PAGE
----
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John S. McCain POW CIA-Defense Department Documents



Vietnam War: Gulf of Tonkin Incident - Gulf of Tonkin Resolution: Department of Defense Files, CIA Files, Department of State Files, White House Files, Secret White House Audio Recordings

689 pages of Department of Defense, CIA, State Department, and White House files, and twelve and a half hours of secretly recorded President Lyndon Johnson White House telephone conversations, related to the Gulf of Tonkin incident and the Gulf of Tonkin Resolution.

A clash between naval forces of the United States and the Democratic Republic of Vietnam (North Vietnam) in August 1964 marked a significant turning point in the Cold War struggle for Southeast Asia and the future of the Vietnam War.  President Lyndon B. Johnson and his Secretary of Defense, Robert S. McNamara, grew concerned in early 1964 that the Republic of Vietnam (South Vietnam), America's ally, was losing its fight against Communist Viet Cong guerrillas. The American leaders decided to put military pressure on Ho Chi Minh's North Vietnamese government in Hanoi, which directed and provided military support for the Communists in the South. President Johnson, Robert McNamara, and their advisors believed that naval forces could be used to help compel Ho Chi Minh to cease his support for the Viet Cong. The United States Navy armed the Republic of Vietnam Navy with Norwegian-built fast patrol boats (PTF), trained their Vietnamese crews, and maintained the vessels at Danang in northern South Vietnam. In covert operation 34A, also known as OPLAN 34-A, which was designed and directed by American officials in Washington and Saigon, the PTFs bombarded radar stations on the coast of North Vietnam and landed South Vietnamese commandoes to destroy bridges and other military targets. Many of the missions, however, failed for lack of good intelligence about the enemy's key military installations, defensive forces, and operating methods.

Consequently, Washington ordered the Navy to focus more attention on the coast of North Vietnam in its longstanding Desoto Patrol operation. The Desoto Patrol employed destroyers in intelligence-gathering missions outside the internationally recognized territorial waters and along the coasts of the Soviet Union, China, North Korea, and North Vietnam. In early August of 1964, the destroyer USS Maddox, under the operational control of Captain John J. Herrick, steamed along the coast of North Vietnam in the Gulf of Tonkin, gathering various types of intelligence. Shortly before, the South Vietnamese PTF force had bombarded targets further to the south of USS Maddox's patrol area.

North Vietnam's leaders, who knew from their own intelligence sources about the American connection to Operation 34A, were determined not to bend to U.S. pressure. Hanoi directed its navy, which had not been able to catch the fast PTFs, to attack the slower American destroyer. On the afternoon of 2 August, the Communists dispatched three Soviet-built P-4 motor torpedo boats against the USS Maddox. Torpedoes launched from the P-4s missed their mark. Only one round from enemy deck guns hit the destroyer; it lodged in the ship's superstructure. The North Vietnamese naval vessels were not so fortunate. Shellfire from Maddox hit the attackers. Then F-8 Crusader jets dispatched from the aircraft carrier USS Ticonderoga (CVA 14) strafed all three P-4s and left one boat dead in the water and on fire. The action over, the USS Maddox steamed toward the mouth of the Gulf of Tonkin and supporting naval forces.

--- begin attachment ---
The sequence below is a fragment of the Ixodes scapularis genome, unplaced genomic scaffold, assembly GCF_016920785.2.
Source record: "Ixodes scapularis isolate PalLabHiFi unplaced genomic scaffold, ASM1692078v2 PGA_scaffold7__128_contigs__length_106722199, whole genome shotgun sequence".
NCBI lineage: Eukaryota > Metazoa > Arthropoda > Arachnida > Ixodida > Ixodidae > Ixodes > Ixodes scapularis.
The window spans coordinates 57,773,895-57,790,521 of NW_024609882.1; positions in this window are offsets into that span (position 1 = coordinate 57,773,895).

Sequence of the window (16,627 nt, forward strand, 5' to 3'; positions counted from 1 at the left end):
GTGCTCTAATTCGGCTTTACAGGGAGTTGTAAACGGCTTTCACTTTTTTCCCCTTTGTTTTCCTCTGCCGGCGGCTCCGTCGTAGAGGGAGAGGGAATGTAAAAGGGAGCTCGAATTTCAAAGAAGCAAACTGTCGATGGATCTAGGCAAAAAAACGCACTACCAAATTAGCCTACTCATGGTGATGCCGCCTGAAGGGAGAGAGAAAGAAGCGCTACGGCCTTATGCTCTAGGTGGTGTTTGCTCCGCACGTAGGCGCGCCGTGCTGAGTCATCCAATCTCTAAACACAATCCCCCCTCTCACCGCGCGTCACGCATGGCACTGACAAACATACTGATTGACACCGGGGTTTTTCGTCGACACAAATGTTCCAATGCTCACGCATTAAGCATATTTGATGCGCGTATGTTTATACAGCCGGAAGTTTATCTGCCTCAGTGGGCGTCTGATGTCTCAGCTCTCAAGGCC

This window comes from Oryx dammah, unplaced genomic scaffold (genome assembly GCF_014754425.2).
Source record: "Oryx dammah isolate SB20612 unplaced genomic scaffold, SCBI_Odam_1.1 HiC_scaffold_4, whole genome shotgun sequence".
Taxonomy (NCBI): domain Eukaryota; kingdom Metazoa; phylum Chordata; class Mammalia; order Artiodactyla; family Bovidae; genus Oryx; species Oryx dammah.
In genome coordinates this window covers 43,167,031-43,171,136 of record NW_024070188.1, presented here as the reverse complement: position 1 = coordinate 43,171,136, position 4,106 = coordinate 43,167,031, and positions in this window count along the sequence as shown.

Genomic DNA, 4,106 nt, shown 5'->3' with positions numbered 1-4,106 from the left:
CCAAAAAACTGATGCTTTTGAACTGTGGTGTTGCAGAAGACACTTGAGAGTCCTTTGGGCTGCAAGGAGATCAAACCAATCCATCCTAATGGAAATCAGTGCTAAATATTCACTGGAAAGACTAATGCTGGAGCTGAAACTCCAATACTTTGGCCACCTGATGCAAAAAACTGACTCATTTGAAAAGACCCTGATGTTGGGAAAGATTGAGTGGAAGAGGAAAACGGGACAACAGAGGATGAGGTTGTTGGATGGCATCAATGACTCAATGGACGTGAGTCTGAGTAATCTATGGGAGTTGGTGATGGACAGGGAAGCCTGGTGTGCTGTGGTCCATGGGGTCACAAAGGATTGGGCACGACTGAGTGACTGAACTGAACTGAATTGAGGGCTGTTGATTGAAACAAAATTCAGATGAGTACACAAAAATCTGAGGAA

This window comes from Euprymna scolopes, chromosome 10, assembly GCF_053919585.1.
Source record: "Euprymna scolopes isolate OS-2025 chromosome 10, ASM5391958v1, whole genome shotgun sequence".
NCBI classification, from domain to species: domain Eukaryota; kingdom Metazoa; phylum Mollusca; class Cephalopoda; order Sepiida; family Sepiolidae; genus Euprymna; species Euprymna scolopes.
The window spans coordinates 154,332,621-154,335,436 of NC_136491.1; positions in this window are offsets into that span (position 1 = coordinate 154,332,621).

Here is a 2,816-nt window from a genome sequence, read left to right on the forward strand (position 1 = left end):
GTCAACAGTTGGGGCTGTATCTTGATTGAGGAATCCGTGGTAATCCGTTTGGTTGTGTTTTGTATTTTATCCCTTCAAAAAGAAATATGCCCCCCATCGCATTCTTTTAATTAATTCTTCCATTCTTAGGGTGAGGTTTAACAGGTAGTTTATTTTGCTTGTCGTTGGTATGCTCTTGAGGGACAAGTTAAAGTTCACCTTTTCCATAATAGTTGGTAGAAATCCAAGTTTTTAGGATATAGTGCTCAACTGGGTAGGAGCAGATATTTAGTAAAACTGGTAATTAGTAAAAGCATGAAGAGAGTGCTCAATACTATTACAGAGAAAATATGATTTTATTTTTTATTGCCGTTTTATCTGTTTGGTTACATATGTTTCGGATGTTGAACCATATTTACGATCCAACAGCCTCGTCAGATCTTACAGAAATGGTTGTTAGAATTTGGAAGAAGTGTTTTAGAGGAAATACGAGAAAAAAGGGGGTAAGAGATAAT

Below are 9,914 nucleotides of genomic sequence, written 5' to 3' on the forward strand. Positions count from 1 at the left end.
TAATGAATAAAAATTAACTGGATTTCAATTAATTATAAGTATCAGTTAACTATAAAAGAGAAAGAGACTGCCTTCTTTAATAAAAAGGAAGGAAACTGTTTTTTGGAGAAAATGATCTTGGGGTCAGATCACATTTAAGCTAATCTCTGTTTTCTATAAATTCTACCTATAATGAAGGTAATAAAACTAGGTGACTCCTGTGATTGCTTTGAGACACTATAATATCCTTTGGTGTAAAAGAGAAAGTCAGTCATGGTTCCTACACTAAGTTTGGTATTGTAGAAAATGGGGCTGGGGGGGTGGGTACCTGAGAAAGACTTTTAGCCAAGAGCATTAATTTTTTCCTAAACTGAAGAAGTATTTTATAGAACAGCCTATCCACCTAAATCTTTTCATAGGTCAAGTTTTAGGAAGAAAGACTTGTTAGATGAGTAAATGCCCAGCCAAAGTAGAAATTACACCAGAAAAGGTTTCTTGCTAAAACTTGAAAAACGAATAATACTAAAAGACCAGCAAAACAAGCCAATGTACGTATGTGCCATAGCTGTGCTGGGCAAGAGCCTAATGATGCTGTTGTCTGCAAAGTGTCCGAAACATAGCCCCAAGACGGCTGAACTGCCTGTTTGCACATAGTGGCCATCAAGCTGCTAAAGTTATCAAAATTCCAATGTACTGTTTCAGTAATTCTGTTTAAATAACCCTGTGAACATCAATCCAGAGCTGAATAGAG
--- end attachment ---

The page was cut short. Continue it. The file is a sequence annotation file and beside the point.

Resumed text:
President Johnson and his national security advisors were surprised that Ho Chi Minh had not only failed to buckle under U.S. military pressure but had reacted to it in such a bold way. President Johnson, Admiral Ulysses S. Grant Sharp, the commander of American military forces in the Pacific, and Admiral Thomas H. Moorer, commander of the U.S. Pacific Fleet, decided that the United States could not retreat from this clear challenge. They reinforced the USS Maddox with the destroyer USS Turner Joy (DD 951) and directed Captain Herrick to continue his intelligence-gathering mission off North Vietnam with the two naval vessels.

On the night of 4 August 1964, the warships reported making contact and then being attacked by several fast crafts far out to sea. Officers in the naval chain of command and U.S. leaders in Washington were persuaded by the interpretation of special intelligence and reports from the ships, that North Vietnamese naval forces had attacked the two destroyers. More recent analysis of that data and additional information gathered on the 4 August episode, now makes it clear that North Vietnamese naval forces did not attack Maddox and Turner Joy that night in the summer of 1964.

In response to the actual attack of 2 August and the suspected attack of 4 August, President Johnson ordered Seventh Fleet carrier forces to launch retaliatory strikes against North Vietnam. On 5 August, aircraft from carriers Ticonderoga and USS Constellation (CVA 64) destroyed an oil storage facility at Vinh and damaged or sank about 30 enemy naval vessels in port or along the coast. Of greater significance, on 7 August the U.S. Congress overwhelmingly passed the so-called Tonkin Gulf Resolution, which enabled Johnson to employ military force as he saw fit against the Vietnamese Communists. In the first months of 1965, the President ordered the deployment to South Vietnam of major U.S. ground, air, and naval forces. Thus began a new phase in America's involvement in the Vietnam War.

Some of the material included in this set was not declassified until April 2004.

Department of Defense Documents

211 pages of Department of Defense Documents including: